We have all been there. As we take note of what date and time each of our classes’ final exams are, we see a pattern. Two, maybe three, of your tests happen to fall on the same day. You begin to panic at the thought of studying for three tests and having to take them one right after another. Not only will you have to try and remember a whole year worth of material for three different subjects, but your brain may likely become fried, affecting how well you do on each test!

So how do you avoid overloading your brain with too much information in too short of a time? Easy! Follow the steps below to properly prepare for when you have multiple final exams on one day:

How to properly study for multiple exams

1. Determine What Will Be On Each Test

It is crucial to outline what will be on each exam. Sometimes, a professor will leave out a chapter or two and you want to note that so you do not waste your time reviewing it. If you end up studying a whole hour for something you didn’t need to know, you will be cutting into the precious time you could have used to study for another test you have that day!

Outlining what is on each test assists you in determining how much time you should study for it. Doing so will help you remarkably when you get to step 3.

2. Rank the Importance of Each Test

Why should you rank the importance of each test? Because even though you may originally schedule an equal amount of time to study for both or all three, if one is worth 20% more of your grade, you may want to contemplate studying extra for that test and less for the other.

How to properly study for multiple exams on one day

There are several factors to take into account when ranking the importance of each exam but the two most significant are:

  • The percent the test is worth out of your final grade

Each teacher you have will make their final exam weighed differently. Your English final may be worth 5% of your total grade while your biology final is worth 40%. When this is the case, devoting more time to studying for your biology exam makes the most sense since doing poorly on this exam verse your English test has a more significant impact on your final grade.

  • The grade you need to maintain or achieve a certain GPA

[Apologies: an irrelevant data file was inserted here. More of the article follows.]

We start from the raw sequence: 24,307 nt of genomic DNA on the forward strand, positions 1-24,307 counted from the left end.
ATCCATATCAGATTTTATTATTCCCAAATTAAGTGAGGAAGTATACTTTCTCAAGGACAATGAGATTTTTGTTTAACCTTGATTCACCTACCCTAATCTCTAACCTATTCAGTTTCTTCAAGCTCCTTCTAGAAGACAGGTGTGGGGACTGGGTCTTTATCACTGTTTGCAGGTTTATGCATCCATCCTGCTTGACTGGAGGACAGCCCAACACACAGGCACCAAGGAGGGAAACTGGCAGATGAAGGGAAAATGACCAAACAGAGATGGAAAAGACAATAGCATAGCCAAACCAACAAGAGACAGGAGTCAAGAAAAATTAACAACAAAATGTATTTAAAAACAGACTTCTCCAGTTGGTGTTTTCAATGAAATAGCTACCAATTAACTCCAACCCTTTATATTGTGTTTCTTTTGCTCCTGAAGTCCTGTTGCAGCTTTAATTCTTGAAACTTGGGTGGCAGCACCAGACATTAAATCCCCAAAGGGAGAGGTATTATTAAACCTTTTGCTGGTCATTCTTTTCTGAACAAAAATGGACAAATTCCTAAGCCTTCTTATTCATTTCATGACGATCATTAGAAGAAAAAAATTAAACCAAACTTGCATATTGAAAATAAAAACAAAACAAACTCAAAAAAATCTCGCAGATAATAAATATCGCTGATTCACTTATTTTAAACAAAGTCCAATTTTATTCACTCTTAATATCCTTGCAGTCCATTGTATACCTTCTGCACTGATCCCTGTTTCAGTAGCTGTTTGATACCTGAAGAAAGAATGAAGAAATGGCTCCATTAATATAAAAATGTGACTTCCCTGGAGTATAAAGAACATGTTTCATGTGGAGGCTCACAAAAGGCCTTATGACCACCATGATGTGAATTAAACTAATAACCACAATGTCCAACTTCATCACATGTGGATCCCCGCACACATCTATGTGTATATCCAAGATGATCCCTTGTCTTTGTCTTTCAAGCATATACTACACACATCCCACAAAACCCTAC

You have been working for an A in Calculus this whole year, and you need a 90 on your final to achieve this. To get an A in history though, all you need is a 57! Translating this into how long you should study for each test, you should devote further time to studying for Calculus since you need a higher grade to reach your goals!

3. Schedule Out Study Time For Each Test

Lastly, when preparing in advance for multiple exams on one day, you need to schedule out far in advance when you will study for each. Bring into consideration how much time you will need to study for each exam and write down, as precisely as possible, the time slots to review for each one. The reason we say to be as specific as possible is that you will feel more productive and less like you have wasted precious time studying. How can you be precise? Take a look at this example:

On Monday you will do practice essay questions from 6 to 8 PM in chapter four of your history textbook and then from 8:30 PM to 10 PM you will review chapter 7 for your English Exam. You will then go back to studying history for the rest of the night because you know you need a better grade to do well in the class.


***Keep in mind:

None of this will matter if you do not start studying well in advance. Make your schedule as soon as you know when and what will be on each exam. Notably when multiple tests are scheduled for the same day, giving yourself enough time to become prepared is of the utmost importance! Follow these steps whenever you have multiple exams coming up on the same day and before you know it, you will be a master at tackling any amount of studying!

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